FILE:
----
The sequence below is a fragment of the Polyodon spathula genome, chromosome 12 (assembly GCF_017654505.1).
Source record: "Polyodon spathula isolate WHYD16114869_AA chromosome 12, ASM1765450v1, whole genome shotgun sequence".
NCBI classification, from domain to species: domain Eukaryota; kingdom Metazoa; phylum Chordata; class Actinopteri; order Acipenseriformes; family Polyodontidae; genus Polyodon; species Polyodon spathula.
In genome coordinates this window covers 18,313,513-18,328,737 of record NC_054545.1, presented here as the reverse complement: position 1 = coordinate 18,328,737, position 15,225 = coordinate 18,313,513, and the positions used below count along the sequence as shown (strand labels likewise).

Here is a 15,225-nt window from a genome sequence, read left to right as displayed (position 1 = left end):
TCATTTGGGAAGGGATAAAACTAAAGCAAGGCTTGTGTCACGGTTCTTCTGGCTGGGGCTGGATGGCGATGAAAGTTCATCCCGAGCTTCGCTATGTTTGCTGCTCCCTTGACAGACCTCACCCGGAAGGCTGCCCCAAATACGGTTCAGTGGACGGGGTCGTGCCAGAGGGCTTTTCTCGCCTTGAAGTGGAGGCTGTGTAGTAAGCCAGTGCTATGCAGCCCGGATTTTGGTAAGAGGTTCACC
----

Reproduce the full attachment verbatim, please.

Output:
The sequence below is a fragment of the Polyodon spathula genome, chromosome 12 (assembly GCF_017654505.1).
Source record: "Polyodon spathula isolate WHYD16114869_AA chromosome 12, ASM1765450v1, whole genome shotgun sequence".
NCBI classification, from domain to species: domain Eukaryota; kingdom Metazoa; phylum Chordata; class Actinopteri; order Acipenseriformes; family Polyodontidae; genus Polyodon; species Polyodon spathula.
In genome coordinates this window covers 18,313,513-18,328,737 of record NC_054545.1, presented here as the reverse complement: position 1 = coordinate 18,328,737, position 15,225 = coordinate 18,313,513, and the positions used below count along the sequence as shown (strand labels likewise).

Here is a 15,225-nt window from a genome sequence, read left to right as displayed (position 1 = left end):
TCATTTGGGAAGGGATAAAACTAAAGCAAGGCTTGTGTCACGGTTCTTCTGGCTGGGGCTGGATGGCGATGAAAGTTCATCCCGAGCTTCGCTATGTTTGCTGCTCCCTTGACAGACCTCACCCGGAAGGCTGCCCCAAATACGGTTCAGTGGACGGGGTCGTGCCAGAGGGCTTTTCTCGCCTTGAAGTGGAGGCTGTGTAGTAAGCCAGTGCTATGCAGCCCGGATTTTGGTAAGAGGTTCACC